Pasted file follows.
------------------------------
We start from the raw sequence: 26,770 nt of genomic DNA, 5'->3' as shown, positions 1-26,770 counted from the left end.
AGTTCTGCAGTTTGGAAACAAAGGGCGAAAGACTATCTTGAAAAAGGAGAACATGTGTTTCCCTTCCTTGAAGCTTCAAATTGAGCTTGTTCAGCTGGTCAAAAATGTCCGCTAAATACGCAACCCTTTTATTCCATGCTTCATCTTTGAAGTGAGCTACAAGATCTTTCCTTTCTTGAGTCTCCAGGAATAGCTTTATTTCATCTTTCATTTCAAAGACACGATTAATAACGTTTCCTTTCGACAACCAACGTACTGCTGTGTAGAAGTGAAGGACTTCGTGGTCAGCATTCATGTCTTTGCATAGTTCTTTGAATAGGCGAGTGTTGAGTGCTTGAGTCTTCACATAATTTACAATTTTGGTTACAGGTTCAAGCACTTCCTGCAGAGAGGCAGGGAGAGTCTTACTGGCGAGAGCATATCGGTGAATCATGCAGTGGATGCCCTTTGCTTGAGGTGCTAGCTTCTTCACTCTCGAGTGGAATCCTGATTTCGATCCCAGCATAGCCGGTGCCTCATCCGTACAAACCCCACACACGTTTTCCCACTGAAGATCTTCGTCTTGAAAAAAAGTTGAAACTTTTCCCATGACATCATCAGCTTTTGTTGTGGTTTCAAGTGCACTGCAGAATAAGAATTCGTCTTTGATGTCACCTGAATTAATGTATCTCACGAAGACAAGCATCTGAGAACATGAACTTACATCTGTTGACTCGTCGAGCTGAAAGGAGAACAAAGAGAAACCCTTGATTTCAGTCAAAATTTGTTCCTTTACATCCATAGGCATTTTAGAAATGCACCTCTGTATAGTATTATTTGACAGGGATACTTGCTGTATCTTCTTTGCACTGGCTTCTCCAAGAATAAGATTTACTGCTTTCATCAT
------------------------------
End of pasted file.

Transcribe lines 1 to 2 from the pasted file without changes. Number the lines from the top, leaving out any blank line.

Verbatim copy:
We start from the raw sequence: 26,770 nt of genomic DNA, 5'->3' as shown, positions 1-26,770 counted from the left end.
AGTTCTGCAGTTTGGAAACAAAGGGCGAAAGACTATCTTGAAAAAGGAGAACATGTGTTTCCCTTCCTTGAAGCTTCAAATTGAGCTTGTTCAGCTGGTCAAAAATGTCCGCTAAATACGCAACCCTTTTATTCCATGCTTCATCTTTGAAGTGAGCTACAAGATCTTTCCTTTCTTGAGTCTCCAGGAATAGCTTTATTTCATCTTTCATTTCAAAGACACGATTAATAACGTTTCCTTTCGACAACCAACGTACTGCTGTGTAGAAGTGAAGGACTTCGTGGTCAGCATTCATGTCTTTGCATAGTTCTTTGAATAGGCGAGTGTTGAGTGCTTGAGTCTTCACATAATTTACAATTTTGGTTACAGGTTCAAGCACTTCCTGCAGAGAGGCAGGGAGAGTCTTACTGGCGAGAGCATATCGGTGAATCATGCAGTGGATGCCCTTTGCTTGAGGTGCTAGCTTCTTCACTCTCGAGTGGAATCCTGATTTCGATCCCAGCATAGCCGGTGCCTCATCCGTACAAACCCCACACACGTTTTCCCACTGAAGATCTTCGTCTTGAAAAAAAGTTGAAACTTTTCCCATGACATCATCAGCTTTTGTTGTGGTTTCAAGTGCACTGCAGAATAAGAATTCGTCTTTGATGTCACCTGAATTAATGTATCTCACGAAGACAAGCATCTGAGAACATGAACTTACATCTGTTGACTCGTCGAGCTGAAAGGAGAACAAAGAGAAACCCTTGATTTCAGTCAAAATTTGTTCCTTTACATCCATAGGCATTTTAGAAATGCACCTCTGTATAGTATTATTTGACAGGGATACTTGCTGTATCTTCTTTGCACTGGCTTCTCCAAGAATAAGATTTACTGCTTTCATCAT